If this is the case, I can only suggest you either work from images you can find on the internet to ascertain the missing detail or shout out on a pinball forum for someone to send you a photo/image of the missing artwork.


    FILES NEEDED TO REPRODUCE A BACKGLASS

    Now comes the tricky part.
    You are going to have to use your complete image to produce several files.

    Most EM backglasses are generally a lot easier to reproduce for one reason. They have no chrome. Most SS backglasses have blingy chrome on them, adding some more complexity to their reproduction. However, a chrome layer can also be used as a ?mask? at the same time.

    We need 3 files to accurately produce a backglass:

    A) Colour layer ? self explanatory. This layer holds most of what you see when you look at the image.

    B) White translucent layer ? this vinyl layer has the effect of smoothing out the light from the globes in the backbox, giving you an even spread of light rather than concentrated points of light. Take a look on your old backglass, those areas that allow light through will have a whitish layer over them. This is what we are trying to emulate. The concept is similar to a lightbox used by artists and for advertising signs.

    This file will need to be converted to a vector format that can be read by a vinyl cutting machine such as EPS.

    C) Chrome layer ? this vinyl layer can serve two purposes. Firstly as the layer to block areas that do not have light coming through them and/or secondly to emulate those areas of chrome you often see in many SS backglasses from the front.

    This file will need to be converted to a vector format that can be read by a vinyl cutting machine such as EPS.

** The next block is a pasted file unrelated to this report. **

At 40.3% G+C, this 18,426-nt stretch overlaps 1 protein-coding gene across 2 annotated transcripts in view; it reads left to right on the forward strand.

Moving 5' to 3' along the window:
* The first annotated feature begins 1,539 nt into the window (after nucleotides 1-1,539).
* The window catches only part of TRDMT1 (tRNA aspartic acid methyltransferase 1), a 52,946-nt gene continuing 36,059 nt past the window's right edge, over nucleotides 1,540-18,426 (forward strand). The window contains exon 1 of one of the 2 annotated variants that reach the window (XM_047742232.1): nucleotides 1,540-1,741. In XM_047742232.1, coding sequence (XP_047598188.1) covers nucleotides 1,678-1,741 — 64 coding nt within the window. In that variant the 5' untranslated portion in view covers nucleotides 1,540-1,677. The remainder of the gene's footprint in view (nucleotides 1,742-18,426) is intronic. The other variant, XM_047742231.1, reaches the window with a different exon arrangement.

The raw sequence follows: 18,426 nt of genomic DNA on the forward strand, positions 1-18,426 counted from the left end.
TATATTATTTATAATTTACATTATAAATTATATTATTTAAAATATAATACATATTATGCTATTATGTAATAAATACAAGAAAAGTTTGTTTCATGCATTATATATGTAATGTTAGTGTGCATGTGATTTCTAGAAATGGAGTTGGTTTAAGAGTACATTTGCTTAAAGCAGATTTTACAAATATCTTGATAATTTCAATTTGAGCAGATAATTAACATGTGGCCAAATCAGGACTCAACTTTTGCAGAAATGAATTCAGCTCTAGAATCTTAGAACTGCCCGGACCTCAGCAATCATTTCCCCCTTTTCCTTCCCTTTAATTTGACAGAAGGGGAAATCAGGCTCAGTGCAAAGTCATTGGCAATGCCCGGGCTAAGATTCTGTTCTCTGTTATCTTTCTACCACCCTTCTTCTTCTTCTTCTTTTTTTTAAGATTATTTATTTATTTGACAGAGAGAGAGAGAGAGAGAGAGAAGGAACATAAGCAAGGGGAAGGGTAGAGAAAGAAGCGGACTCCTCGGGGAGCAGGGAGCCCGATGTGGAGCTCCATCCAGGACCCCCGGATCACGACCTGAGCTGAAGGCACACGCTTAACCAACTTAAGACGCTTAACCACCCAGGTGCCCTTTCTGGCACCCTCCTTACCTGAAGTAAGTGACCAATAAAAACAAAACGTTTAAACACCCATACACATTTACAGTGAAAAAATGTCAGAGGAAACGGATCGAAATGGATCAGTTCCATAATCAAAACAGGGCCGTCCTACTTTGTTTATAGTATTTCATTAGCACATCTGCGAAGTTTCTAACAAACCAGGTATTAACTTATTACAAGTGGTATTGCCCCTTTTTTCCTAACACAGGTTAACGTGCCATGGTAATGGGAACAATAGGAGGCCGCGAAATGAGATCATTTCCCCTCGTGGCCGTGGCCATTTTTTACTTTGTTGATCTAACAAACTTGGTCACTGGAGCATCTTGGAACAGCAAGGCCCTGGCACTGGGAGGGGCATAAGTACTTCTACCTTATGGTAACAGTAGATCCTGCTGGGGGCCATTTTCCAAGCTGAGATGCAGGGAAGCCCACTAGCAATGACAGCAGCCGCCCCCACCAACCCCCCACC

There are two ways of laying the image down on the glass (I prefer polycarb as it will not break) either on the front of the glass or on the rear of the glass. I have generally used the rear of the glass which requires you to reverse the images so the writing will be in reverse.

    I?ll use an example of laying down from the front to keep the explanations simple. The order of the layers when laying from the front will be polycarb on the bottom, layer C (chrome), layer B (translucent white), with the top layer being layer A (colour)

    Using my Gorgar backglass as an example. My original glass was in terrible condition and I was unable to source a reasonable glass locally.

    Note the chrome around the demon and around the word ?GORGAR?.

    gorgarfront.jpggorgarrear.jpg


    Here is the completed image after scanning and many hours of stitching and touching up.
    Any area that is to be chrome is now white in the file (around ?GORGAR?, demon etc) along with score windows etc. Dimensions of the image were checked multiple times to ensure the overall size and location of score windows are accurate. This is LAYER A (file A)

    gorgarcolor.jpg


    From LAYER A we now create the other two layers (translucent white and chrome layers).

    Layer C (Chrome). This layer sticks against the polycarb. Any area in grey (representing the chrome) will block the light, areas in white are cut out to allow light through. Remember this needs to be a vector format to be cut by the machine. Different backglasses have varying amounts of detail with regards to lighting and chrome effects. You may or may not be able to reproduce all of them. Very detailed effects may be almost impossible to replicate. I decided to remove some of the more detailed areas on my backglass for ease of printing and cutting by my printer. You may need to discuss this with your printer.

    chromelayer.jpg